What's next for non-instructional school employees?

What's next for non-instructional school employees?

"I miss driving, I really do, but I understand we have to be away from our second home to be safe," said Rhonda Miller.

Miller is a school bus driver and union leader with the School District of Palm Beach County. The district's plan to start the school year out with only virtual learning has left her and some 8,000 other non-instructional district employees waiting to find out what's next for them.

"I love the kids. I love the job, I like being with the children," Miller told Contact 5.

Because of the COVID-19 pandemic, Miller believes she and other non-instructional staff will have to re-invent themselves, coming up with creative ways to assist to the districts day-to-day operations.

"It could be anything from delivering, delivering materials to different schools, PPE to different schools," said SEIU union president Alphonso Mayfield in an interview, adding "it could be some janitorial or custodial work that’s needed, some disinfectant and sanitizing work."

Mayfield and the local SEIU represent over 8,000 non-instructional district employees, including bus drivers, food service workers, custodial staff and more. Mayfield believes some staff will have to transition to other roles when virtual learning starts.

"It’s not that people aren’t working; they’re working in a different capacity to make sure the kids are going to be safe," Mayfield said.

Contact 5 reached out to the district to ask what they planned to do with the thousands of non-instructional staff.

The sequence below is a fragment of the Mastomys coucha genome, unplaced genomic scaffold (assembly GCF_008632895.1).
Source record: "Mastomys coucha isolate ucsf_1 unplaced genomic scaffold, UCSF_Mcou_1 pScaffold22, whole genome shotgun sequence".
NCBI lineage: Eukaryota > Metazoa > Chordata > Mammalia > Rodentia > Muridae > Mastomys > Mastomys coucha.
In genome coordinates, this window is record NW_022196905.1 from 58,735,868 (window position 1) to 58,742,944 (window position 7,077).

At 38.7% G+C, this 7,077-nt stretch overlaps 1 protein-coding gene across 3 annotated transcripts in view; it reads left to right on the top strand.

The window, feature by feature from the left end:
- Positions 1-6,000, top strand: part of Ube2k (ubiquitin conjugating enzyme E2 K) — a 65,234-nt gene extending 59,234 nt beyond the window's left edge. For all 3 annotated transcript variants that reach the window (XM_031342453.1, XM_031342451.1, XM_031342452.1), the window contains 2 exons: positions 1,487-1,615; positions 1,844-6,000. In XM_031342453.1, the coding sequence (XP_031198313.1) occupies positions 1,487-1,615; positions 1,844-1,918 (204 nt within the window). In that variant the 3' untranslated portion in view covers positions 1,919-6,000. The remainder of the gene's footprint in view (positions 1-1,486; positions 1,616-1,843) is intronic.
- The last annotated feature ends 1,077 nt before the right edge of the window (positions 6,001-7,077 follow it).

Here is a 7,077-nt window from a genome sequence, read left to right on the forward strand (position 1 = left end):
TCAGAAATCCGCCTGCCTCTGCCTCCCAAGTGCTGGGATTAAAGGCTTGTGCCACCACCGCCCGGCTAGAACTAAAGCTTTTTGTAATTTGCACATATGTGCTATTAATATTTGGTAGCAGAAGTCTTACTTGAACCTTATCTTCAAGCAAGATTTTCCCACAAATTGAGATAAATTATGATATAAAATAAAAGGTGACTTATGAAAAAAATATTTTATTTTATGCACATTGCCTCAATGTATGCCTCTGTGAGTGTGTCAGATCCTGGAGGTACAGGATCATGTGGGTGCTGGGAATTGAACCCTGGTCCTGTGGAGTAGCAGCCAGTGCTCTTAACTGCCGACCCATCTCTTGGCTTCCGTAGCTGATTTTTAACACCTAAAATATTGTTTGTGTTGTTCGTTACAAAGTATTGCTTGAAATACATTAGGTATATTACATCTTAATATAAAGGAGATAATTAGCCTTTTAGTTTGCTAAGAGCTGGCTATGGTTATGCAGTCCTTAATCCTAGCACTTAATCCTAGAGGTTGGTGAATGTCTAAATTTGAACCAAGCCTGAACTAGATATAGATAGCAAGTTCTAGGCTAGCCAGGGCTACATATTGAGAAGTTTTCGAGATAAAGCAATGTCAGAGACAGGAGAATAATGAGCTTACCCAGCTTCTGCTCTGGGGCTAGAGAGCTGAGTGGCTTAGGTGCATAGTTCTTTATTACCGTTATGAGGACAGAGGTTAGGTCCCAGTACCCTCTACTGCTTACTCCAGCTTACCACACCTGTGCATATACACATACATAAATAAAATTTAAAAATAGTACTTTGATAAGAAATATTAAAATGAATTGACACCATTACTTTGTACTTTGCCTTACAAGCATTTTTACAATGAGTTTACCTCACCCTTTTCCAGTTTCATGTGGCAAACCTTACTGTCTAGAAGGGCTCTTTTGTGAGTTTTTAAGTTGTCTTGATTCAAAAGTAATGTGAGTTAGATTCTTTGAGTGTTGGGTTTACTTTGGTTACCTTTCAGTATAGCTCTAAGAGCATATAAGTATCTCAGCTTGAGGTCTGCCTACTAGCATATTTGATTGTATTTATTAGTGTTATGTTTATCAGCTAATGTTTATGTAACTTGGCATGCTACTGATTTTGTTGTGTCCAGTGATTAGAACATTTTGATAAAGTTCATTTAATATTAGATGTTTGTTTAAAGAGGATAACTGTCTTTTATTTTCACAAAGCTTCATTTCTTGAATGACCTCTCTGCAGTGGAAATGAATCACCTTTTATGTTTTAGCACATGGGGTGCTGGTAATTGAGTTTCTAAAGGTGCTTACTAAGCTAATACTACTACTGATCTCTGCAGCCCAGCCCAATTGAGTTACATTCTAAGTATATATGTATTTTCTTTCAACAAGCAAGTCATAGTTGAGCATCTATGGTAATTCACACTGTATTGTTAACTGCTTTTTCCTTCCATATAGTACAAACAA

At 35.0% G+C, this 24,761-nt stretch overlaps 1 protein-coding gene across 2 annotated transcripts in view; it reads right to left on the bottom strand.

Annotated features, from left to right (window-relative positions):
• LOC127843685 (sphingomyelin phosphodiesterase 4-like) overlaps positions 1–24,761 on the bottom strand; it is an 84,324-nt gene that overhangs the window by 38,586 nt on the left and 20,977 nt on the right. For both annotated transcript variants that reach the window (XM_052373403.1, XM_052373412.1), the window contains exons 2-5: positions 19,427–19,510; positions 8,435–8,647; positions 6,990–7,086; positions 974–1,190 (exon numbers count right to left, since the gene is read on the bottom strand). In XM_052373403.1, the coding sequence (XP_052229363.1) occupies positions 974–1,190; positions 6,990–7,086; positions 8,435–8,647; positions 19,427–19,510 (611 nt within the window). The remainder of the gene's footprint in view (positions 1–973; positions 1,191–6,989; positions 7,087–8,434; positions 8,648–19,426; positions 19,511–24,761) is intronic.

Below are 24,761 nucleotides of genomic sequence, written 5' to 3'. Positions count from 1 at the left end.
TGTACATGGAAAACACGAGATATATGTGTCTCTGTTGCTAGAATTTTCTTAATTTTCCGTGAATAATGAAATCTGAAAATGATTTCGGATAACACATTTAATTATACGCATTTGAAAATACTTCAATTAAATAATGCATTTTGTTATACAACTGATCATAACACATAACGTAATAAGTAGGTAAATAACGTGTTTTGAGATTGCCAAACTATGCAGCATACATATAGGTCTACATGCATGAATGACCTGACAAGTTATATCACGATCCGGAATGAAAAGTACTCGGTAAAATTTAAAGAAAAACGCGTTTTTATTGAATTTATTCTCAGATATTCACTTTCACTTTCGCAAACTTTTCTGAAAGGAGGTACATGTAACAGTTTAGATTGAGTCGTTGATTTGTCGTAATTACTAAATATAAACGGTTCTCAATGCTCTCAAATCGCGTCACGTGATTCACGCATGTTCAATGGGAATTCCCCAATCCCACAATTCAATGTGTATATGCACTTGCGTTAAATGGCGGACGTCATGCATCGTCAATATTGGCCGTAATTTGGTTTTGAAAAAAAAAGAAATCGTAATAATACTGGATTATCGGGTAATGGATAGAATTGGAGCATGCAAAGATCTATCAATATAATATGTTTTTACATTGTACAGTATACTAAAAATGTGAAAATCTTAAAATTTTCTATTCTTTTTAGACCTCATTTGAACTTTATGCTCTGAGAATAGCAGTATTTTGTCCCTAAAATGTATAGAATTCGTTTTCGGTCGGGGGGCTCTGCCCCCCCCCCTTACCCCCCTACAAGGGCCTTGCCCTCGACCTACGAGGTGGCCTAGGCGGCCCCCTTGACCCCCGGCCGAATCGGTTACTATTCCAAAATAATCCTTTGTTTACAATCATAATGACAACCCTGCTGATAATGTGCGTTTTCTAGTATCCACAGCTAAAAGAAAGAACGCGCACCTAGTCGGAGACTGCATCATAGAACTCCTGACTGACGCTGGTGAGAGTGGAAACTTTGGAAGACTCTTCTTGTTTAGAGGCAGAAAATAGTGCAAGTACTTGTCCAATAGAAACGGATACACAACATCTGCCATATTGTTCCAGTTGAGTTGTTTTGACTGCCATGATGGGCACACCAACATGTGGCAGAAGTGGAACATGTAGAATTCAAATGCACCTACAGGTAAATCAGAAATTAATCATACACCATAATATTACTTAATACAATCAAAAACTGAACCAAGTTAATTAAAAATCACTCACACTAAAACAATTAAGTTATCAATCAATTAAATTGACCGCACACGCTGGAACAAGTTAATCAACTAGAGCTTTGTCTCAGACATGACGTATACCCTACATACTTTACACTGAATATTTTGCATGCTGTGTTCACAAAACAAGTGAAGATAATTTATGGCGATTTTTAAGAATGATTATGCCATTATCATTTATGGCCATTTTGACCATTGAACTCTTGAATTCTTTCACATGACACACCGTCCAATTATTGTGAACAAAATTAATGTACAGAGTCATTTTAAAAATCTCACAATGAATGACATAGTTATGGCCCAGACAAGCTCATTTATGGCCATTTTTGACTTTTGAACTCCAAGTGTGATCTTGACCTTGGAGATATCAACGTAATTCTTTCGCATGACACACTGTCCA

Superintendent Donald Fennoy and his administration declined repeated requests for an on-camera interview.

District leadership did address the uncertainty during a recent meeting.

"If the current economic conditions persist, the state's going to run short of money and I'm concerned," noted Michael Burke when speaking to the school board on

Burke is the Chief Financial Officer for the School District of Palm Beach County.

"I think we’re at risk," Burke to the board at the meeting in July, adding, "I think we really need to monitor the situation and let it play out before we think about increasing our salaries in an environment where we might be forced later to downsize our workforce."

The meeting took place after the Health Care District of Palm Beach County furloughed 140 school nurses.

When asked if there were any jobs Alphonso Mayfield was concerned about, Mayfield told Contact 5, "I’m concerned about all of them, in part because of the dynamics of the infection rate."

"This is something that nobody saw coming," Mayfield said, adding, "the district is doing everything to keep their employees whole."

"No, I’m not worried about my job because I’m trusting and believing because they’re working with us," said Miller, who like the thousands of other non-instructional employees, is waiting to learn what's next - ready for whatever comes there way, in this new normal.

"We’re all in this together; it’s the U.S, it’s us. We have to do what we have to do to make this work."

Scripps Only Content 2020